In April, 2.4 kernel maintainer Willy Tarreau queried the Linux kernel mailing list regarding how the 2.4 kernel is still being used. He followed up summarizing the responses, suggesting that about 5% of 2.4 users run the kernel on old recycled laptops at home or on PDA's and thin clients, running whatever works with no real need to upgrade. Another 5% of the users are on desktop PCs and monitoring stations, not upgrading because "it works". From there, about 50% of the users run the 2.4 kernel on general purpose servers and update regularly, still running the older kernel due to lack of need for new features and lack of time, and possibly due to failed earlier attempts to upgrade. Another 20% use the 2.4 kernel on application specific servers where reliability is of the highest importance. 10% of the users run the older stable kernel on routers, firewalls, and intrusion detections systems, with 1 to 2 year uptimes and limited updates in a business setting, and shorter uptimes and frequent updates in a personal setting. The final 10% or so use the kernel in embedded systems where stability is again very important, and the build tree may be highly modified, causing at least one major network equipment manufacturer to still be shipping devices with the 2.4.2 kernel. Willy continued:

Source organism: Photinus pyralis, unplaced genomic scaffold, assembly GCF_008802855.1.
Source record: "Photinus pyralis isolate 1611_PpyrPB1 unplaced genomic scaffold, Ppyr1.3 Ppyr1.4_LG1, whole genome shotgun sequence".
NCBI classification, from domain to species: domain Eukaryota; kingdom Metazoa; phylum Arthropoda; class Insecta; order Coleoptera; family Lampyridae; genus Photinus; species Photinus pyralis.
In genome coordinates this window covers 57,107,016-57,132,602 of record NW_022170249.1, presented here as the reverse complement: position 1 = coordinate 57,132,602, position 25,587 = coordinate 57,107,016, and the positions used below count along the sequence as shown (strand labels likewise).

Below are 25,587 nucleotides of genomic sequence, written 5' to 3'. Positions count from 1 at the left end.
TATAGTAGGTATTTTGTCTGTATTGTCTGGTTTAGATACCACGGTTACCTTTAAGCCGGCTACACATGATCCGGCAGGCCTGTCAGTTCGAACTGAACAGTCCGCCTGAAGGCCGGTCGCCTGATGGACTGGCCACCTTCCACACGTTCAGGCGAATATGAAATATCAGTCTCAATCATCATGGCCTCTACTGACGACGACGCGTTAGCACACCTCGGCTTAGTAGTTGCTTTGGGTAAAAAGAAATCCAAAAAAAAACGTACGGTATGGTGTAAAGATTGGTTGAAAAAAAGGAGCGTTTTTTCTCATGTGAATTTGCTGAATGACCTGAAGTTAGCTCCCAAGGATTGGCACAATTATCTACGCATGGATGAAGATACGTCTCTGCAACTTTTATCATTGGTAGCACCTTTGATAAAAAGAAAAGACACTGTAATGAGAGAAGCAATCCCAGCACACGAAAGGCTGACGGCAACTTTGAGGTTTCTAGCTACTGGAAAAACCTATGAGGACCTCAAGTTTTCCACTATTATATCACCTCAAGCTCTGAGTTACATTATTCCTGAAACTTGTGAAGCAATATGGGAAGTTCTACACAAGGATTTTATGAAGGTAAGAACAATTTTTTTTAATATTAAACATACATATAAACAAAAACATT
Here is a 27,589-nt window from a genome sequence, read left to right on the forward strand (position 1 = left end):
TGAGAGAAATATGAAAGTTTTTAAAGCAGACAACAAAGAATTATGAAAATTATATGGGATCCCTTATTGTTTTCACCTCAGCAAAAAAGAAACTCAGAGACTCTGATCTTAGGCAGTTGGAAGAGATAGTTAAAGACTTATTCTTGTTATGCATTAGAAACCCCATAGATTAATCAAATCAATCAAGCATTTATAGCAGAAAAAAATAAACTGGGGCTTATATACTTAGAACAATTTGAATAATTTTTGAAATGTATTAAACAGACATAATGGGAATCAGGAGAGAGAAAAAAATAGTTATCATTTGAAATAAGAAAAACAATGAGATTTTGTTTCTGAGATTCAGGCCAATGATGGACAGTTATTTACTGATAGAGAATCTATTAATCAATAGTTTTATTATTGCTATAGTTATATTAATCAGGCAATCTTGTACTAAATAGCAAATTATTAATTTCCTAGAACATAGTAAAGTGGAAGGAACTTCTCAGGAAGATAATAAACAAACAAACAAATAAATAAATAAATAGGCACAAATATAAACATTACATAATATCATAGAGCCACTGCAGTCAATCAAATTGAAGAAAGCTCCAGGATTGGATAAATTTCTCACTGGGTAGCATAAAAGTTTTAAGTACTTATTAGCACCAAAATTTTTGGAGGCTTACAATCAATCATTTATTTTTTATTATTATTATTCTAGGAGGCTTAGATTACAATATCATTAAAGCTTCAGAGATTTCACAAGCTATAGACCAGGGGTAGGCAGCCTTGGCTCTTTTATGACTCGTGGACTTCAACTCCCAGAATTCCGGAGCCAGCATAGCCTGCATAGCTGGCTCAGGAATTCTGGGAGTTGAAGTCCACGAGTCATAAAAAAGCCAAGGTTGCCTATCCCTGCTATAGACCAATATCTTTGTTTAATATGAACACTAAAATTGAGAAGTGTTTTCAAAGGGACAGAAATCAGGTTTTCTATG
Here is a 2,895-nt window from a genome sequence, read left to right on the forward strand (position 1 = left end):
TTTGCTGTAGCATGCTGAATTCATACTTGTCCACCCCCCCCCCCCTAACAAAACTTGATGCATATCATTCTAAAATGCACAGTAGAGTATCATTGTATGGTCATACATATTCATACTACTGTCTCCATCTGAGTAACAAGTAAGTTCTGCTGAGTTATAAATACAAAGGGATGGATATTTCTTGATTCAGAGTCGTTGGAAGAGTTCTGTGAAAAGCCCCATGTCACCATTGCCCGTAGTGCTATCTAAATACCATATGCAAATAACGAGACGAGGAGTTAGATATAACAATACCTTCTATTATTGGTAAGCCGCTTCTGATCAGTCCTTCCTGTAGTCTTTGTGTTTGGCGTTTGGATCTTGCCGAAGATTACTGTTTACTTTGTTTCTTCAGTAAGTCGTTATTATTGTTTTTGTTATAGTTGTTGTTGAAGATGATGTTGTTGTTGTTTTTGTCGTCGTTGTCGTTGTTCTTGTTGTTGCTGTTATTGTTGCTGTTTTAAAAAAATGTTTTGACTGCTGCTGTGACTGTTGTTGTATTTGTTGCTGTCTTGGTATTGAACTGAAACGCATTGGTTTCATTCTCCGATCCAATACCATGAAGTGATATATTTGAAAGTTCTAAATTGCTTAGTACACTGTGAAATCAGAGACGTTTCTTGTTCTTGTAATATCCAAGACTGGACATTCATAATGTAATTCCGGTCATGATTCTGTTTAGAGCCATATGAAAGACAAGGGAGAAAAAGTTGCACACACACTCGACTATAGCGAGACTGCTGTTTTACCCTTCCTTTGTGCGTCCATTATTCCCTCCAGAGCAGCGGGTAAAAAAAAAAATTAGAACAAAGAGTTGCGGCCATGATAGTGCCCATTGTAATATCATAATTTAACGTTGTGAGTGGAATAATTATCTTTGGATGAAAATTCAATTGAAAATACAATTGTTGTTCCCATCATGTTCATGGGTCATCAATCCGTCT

"Based on that and on the workflow people took the time to explain, I realize that the distinction between -pre and -rc is useless (ding! Linus if you read this, don't beat me). In fact, either people want absolute reliability and they pick one kernel from the stable 2.4.X.Y branch, or they want more recent updates and they simply do their shopping in the -master branch, which is fairly easy thanks to the Gitweb interface. But there are almost no testers in 2.4, just users. That means that I don't have to expect immediate feedback when posting a pre-release. And it has happened several times that I got a build error report several weeks after the release.
"Also, since most people do not update more than 1 - 2 times a year, it's not very useful to have more than 1 - 2 new versions a year, especially since we have the stable release. For this reason, I think I will issue stable releases a bit more often for users to quickly get their fixes, but progressively increase the delay between major releases. Those ones will only be issued with new PCI IDs, major driver updates, compiler support, etc..."